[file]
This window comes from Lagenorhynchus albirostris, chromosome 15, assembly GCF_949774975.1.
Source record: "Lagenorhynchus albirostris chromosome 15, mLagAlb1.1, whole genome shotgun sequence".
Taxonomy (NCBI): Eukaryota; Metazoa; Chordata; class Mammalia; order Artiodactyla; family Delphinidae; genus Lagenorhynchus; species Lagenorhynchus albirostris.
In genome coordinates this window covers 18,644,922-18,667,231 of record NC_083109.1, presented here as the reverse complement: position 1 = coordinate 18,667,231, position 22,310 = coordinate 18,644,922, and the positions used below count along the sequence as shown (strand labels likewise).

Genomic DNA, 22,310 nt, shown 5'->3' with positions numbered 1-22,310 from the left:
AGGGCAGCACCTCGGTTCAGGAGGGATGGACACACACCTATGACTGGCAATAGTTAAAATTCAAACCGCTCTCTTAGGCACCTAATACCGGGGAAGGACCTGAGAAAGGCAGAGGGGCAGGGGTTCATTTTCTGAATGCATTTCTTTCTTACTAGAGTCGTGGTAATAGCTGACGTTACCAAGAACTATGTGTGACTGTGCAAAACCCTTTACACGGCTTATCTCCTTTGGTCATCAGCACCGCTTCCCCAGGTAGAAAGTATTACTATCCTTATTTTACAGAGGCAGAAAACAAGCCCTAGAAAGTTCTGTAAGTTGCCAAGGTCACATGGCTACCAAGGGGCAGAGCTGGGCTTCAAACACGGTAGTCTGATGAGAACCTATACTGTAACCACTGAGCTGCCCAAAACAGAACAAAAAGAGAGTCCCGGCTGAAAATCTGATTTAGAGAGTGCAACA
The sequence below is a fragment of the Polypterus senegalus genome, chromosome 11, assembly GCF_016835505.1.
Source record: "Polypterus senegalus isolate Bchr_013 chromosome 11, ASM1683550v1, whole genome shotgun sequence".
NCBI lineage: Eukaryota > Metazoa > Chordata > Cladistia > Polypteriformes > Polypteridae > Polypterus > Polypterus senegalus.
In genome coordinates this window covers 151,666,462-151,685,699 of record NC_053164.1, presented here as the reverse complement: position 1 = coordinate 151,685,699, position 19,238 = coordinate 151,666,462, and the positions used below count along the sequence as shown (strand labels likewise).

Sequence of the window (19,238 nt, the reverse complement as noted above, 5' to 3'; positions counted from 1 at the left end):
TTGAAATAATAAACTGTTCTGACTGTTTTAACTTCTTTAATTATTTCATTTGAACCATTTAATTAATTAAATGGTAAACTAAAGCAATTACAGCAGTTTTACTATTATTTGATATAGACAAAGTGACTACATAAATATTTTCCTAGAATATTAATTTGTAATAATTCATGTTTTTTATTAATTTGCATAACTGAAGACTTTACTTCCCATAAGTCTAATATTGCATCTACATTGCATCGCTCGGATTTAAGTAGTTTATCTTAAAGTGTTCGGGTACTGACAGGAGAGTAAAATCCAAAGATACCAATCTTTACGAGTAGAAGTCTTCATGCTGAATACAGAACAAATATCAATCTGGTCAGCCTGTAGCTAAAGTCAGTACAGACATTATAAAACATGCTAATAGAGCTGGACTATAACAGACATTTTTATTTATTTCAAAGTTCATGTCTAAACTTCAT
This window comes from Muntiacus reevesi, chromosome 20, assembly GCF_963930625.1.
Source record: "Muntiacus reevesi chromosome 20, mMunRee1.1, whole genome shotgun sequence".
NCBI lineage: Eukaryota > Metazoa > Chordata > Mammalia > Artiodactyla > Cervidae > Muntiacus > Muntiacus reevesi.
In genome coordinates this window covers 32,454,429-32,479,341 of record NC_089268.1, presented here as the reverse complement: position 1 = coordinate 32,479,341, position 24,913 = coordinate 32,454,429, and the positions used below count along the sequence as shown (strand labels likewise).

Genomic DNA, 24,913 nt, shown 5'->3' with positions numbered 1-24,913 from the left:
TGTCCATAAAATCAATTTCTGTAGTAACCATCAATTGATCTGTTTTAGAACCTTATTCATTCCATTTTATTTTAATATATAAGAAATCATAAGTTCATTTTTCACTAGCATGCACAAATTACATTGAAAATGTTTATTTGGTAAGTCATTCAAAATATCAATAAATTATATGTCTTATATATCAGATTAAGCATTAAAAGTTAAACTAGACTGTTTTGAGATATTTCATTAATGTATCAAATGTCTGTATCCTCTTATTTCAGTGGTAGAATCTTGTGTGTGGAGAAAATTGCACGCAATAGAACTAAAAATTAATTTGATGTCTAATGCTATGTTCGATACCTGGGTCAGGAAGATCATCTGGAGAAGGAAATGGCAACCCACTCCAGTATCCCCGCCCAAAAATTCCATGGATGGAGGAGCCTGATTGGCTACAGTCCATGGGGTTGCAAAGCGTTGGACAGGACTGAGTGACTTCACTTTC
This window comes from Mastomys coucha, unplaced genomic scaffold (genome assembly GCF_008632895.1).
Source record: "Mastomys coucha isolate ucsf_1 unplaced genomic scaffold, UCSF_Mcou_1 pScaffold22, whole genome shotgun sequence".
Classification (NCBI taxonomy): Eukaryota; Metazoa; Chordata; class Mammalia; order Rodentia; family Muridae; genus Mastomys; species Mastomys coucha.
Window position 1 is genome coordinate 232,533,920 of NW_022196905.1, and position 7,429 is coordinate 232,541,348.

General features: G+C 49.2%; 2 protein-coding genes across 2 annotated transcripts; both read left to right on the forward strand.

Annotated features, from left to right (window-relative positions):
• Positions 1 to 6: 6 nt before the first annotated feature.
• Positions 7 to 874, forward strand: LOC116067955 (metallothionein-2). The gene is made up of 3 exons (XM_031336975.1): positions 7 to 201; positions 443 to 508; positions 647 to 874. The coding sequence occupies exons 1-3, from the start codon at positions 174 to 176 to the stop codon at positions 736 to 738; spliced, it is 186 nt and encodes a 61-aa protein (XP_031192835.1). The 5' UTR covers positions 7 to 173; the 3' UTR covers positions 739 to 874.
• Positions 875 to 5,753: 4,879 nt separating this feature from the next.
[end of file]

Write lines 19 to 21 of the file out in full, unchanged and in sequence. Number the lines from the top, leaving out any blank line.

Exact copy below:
This window comes from Mastomys coucha, unplaced genomic scaffold (genome assembly GCF_008632895.1).
Source record: "Mastomys coucha isolate ucsf_1 unplaced genomic scaffold, UCSF_Mcou_1 pScaffold22, whole genome shotgun sequence".
Classification (NCBI taxonomy): Eukaryota; Metazoa; Chordata; class Mammalia; order Rodentia; family Muridae; genus Mastomys; species Mastomys coucha.